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“Come From Away” and Charlottesville


A lot is happening right now in our country, and much of it makes me feel disheartened, angry and sad. With the recent events in Charlottesville, I’ve been overwhelmed with a new understanding of the hate that exists around us. — My extreme privilege has hindered my ability to effectively address the facts of life for so many individuals. ‘Staying woke’ has taken on a new meaning for me. What am I asleep to? What have I ignored in my zombie-like state of home to school to home, and then home to work to home?


This evening, I saw “Come From Away,” the Tony-nominated sensation slightly overshadowed by this year’s “Dear Evan Hansen.” It’s a shame, because “Come From Away” is so exceedingly relevant to today, and in an unusual way: It displays the practice of unbridled, un-reciprocated kindness. It tells the story of a people who, in the wake of tragedy, come together and welcome strangers into their homes, onto their rock.

I needed “Come From Away” today, partially for it’s Irish-inspired, foot-stomping, fiddle-heavy score, but mostly for its message. There is goodness in this world, and in spite of terror, we persist, pushing onward in support of our fellow human beings.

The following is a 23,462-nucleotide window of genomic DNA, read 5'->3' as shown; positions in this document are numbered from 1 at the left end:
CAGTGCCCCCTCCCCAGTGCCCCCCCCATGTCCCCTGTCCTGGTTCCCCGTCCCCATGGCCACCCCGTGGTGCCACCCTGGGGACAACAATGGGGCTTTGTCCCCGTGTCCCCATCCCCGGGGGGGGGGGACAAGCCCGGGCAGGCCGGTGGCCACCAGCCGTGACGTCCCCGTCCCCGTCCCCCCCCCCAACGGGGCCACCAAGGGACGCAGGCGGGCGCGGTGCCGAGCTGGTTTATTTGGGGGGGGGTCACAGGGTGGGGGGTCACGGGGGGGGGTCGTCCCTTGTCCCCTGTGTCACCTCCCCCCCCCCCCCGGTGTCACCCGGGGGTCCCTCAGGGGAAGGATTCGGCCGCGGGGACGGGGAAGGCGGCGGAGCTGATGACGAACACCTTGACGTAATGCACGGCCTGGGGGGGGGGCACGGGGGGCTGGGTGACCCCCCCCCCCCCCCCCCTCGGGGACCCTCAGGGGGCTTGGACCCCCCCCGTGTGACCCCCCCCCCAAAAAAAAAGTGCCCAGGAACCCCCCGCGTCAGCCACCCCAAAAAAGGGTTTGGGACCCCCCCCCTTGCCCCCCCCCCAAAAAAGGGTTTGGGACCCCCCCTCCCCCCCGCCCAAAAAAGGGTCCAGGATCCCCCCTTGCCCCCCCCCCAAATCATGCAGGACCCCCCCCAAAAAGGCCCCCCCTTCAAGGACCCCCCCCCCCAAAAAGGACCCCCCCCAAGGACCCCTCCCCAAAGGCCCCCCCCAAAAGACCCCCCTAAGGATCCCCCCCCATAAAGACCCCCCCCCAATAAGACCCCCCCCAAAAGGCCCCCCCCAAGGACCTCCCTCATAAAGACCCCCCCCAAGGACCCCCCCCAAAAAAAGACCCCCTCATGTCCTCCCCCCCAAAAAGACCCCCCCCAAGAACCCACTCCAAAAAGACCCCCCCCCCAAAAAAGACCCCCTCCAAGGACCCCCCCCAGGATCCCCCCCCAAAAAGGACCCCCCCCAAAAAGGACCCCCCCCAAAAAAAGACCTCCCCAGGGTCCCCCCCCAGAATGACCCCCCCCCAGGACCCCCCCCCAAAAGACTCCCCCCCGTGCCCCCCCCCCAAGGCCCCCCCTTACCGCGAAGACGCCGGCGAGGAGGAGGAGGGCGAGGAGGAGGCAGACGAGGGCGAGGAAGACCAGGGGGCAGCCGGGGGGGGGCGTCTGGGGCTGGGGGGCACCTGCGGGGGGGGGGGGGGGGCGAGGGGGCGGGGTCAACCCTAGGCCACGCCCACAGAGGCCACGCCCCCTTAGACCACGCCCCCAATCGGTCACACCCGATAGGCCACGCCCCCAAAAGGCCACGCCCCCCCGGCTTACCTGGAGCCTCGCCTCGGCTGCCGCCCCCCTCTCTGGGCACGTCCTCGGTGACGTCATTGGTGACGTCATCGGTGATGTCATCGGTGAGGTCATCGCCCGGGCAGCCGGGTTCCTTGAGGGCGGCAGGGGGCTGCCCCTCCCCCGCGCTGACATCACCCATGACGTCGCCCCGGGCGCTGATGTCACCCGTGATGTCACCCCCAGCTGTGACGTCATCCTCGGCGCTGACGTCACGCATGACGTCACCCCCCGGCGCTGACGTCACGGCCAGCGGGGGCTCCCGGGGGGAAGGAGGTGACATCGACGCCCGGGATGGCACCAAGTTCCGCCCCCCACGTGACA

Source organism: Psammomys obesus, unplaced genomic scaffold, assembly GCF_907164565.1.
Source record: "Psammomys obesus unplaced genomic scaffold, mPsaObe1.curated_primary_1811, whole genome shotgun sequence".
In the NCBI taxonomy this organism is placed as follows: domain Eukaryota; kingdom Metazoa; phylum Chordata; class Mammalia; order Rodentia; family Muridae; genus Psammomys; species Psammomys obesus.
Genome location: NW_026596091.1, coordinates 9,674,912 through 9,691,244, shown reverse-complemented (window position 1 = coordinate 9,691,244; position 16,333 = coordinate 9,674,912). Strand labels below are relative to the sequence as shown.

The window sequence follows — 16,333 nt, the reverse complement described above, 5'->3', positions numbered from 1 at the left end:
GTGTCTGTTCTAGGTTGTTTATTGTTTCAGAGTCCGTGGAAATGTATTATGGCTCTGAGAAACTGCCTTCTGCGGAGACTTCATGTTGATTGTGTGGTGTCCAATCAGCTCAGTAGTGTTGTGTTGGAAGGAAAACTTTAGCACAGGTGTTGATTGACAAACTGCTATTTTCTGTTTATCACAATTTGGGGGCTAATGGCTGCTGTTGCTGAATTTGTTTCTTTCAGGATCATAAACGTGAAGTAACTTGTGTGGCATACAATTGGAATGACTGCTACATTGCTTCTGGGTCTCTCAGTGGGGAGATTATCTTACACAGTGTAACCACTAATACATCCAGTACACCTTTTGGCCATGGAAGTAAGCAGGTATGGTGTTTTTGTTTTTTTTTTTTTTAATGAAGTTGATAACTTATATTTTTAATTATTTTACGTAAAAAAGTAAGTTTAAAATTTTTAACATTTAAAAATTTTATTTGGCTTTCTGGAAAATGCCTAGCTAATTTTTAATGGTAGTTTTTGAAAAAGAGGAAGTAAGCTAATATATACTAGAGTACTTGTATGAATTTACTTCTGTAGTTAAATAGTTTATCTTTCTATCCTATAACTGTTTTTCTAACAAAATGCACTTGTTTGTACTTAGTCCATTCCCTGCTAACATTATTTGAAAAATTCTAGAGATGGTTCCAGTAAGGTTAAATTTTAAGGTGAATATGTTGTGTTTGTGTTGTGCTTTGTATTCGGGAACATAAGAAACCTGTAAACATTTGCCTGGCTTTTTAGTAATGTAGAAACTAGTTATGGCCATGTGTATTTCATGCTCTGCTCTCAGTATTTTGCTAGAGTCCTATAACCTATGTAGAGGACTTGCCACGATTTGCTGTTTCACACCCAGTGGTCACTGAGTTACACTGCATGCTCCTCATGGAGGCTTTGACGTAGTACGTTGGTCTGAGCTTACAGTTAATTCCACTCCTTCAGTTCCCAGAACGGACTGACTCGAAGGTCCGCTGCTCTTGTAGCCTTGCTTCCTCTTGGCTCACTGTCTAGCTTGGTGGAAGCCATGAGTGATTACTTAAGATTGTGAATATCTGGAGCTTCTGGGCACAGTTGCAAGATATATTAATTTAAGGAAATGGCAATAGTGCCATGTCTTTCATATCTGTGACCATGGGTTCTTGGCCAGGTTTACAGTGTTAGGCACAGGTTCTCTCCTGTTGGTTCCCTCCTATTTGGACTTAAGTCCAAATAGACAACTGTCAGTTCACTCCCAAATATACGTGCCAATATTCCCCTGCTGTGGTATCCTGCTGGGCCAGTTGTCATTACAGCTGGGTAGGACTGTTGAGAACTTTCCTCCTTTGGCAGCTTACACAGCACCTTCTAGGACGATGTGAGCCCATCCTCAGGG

“Come From Away” takes place on September 11, 2001, and the days following it. With 7,000 passengers stranded on the island of Newfoundland, as all planes were ordered to be grounded, Newfoundlanders Gander.jpgcame to ‘the plane people’s’ rescue. Donating time, space, food and clothing, Newfoundlanders were of profound service in a time of great sorrow and confusion.

When the musical ended, I saw a crowd of Newfoundlanders in the audience, waving their flags, and I couldn’t help but shed a few tears. How beautiful! There is goodness and love in this world, and it flies proudly in the face of terror and hatred.

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